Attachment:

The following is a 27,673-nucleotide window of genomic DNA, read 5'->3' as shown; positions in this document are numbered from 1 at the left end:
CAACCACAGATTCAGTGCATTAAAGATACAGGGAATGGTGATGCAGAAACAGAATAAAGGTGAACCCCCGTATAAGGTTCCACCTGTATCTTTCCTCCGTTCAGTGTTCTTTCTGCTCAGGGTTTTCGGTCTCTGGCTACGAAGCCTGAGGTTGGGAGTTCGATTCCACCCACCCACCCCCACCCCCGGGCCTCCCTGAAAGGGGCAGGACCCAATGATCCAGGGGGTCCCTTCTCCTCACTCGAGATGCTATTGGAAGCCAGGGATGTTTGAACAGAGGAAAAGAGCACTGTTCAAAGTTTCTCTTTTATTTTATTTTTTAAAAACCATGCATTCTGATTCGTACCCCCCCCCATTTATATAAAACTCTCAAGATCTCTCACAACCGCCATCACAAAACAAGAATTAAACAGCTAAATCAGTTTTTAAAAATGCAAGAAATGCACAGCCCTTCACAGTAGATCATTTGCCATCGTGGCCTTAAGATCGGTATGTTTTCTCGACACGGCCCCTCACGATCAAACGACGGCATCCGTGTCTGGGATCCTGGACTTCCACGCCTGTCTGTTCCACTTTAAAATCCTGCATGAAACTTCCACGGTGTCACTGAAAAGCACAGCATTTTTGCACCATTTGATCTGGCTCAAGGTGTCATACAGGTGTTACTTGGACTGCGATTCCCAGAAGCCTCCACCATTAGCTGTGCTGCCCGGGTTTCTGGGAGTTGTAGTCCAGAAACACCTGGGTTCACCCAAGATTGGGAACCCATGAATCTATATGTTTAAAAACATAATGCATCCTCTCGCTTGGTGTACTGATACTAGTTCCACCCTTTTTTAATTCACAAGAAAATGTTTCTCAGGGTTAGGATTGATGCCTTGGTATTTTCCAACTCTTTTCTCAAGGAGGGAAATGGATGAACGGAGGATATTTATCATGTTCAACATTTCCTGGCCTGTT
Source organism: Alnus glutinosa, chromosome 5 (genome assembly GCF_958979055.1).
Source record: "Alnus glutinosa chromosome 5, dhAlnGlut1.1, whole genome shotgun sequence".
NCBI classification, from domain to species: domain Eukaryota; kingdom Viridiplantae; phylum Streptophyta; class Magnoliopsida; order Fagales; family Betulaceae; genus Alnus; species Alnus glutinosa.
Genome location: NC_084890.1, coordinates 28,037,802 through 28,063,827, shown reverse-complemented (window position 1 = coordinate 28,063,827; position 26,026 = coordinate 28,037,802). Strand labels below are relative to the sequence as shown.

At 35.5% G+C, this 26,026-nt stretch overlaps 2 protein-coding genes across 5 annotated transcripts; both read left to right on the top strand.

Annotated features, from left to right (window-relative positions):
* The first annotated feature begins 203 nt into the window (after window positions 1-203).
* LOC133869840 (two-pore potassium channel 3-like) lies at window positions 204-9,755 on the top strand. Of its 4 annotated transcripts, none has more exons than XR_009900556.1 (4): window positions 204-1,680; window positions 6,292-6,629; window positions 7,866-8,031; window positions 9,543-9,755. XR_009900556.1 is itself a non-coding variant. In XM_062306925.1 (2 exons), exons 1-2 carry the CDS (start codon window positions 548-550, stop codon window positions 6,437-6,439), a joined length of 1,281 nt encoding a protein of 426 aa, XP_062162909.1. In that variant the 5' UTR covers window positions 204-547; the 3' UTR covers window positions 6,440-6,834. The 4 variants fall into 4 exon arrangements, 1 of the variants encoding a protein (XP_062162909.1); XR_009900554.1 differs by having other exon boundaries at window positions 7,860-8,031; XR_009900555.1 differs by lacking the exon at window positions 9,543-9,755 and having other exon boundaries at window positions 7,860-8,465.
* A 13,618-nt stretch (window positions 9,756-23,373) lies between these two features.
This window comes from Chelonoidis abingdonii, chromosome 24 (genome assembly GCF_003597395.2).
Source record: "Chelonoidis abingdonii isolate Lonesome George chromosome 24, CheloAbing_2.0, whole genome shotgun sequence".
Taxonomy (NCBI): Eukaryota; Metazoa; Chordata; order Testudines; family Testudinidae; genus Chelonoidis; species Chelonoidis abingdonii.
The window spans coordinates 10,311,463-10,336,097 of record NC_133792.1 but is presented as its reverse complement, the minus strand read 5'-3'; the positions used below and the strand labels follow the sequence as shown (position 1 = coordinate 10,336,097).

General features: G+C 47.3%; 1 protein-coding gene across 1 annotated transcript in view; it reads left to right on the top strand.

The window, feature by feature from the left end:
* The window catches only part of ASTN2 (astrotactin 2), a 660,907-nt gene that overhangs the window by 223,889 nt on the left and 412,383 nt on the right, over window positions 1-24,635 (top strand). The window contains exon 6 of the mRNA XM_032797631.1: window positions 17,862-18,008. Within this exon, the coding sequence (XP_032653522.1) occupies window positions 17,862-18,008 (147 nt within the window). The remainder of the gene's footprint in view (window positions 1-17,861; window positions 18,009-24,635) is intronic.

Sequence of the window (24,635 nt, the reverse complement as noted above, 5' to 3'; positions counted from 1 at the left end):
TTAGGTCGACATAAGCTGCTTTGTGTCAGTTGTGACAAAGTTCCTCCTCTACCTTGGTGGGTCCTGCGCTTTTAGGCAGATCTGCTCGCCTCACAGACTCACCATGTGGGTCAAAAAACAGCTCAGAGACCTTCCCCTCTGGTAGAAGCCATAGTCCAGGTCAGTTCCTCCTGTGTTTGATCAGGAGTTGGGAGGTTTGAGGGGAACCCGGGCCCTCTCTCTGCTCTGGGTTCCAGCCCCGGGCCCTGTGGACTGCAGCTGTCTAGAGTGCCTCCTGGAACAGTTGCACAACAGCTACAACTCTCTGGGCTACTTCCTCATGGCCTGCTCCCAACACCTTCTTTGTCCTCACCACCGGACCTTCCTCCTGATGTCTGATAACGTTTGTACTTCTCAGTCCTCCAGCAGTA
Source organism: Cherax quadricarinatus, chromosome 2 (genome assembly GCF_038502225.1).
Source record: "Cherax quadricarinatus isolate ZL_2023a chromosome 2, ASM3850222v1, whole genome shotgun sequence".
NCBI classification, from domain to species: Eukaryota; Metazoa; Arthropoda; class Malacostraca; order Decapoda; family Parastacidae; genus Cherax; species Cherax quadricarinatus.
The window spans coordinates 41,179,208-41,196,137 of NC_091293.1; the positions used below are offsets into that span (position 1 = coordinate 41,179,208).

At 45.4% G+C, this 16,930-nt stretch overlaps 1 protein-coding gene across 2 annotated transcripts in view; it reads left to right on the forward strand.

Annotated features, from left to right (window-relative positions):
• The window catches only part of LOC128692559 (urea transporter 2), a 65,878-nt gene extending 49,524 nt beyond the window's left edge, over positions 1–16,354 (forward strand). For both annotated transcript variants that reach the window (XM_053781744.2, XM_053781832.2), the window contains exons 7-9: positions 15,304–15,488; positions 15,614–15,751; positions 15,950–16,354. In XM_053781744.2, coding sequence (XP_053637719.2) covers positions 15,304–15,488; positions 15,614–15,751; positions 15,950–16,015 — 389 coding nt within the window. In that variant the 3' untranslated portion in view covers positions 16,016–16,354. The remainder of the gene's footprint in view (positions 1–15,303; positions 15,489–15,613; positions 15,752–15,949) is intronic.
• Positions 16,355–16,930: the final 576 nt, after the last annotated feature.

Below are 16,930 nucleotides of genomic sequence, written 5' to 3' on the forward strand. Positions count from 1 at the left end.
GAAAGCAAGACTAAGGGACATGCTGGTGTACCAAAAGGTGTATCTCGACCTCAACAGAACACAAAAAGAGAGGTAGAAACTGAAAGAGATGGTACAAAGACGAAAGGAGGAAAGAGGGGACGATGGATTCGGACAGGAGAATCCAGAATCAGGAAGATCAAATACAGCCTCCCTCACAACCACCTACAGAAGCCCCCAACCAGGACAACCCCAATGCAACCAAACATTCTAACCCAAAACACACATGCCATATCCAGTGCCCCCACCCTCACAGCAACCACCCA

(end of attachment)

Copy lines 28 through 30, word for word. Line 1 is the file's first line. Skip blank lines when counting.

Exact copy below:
• Positions 16,355–16,930: the final 576 nt, after the last annotated feature.

Below are 16,930 nucleotides of genomic sequence, written 5' to 3' on the forward strand. Positions count from 1 at the left end.
GAAAGCAAGACTAAGGGACATGCTGGTGTACCAAAAGGTGTATCTCGACCTCAACAGAACACAAAAAGAGAGGTAGAAACTGAAAGAGATGGTACAAAGACGAAAGGAGGAAAGAGGGGACGATGGATTCGGACAGGAGAATCCAGAATCAGGAAGATCAAATACAGCCTCCCTCACAACCACCTACAGAAGCCCCCAACCAGGACAACCCCAATGCAACCAAACATTCTAACCCAAAACACACATGCCATATCCAGTGCCCCCACCCTCACAGCAACCACCCA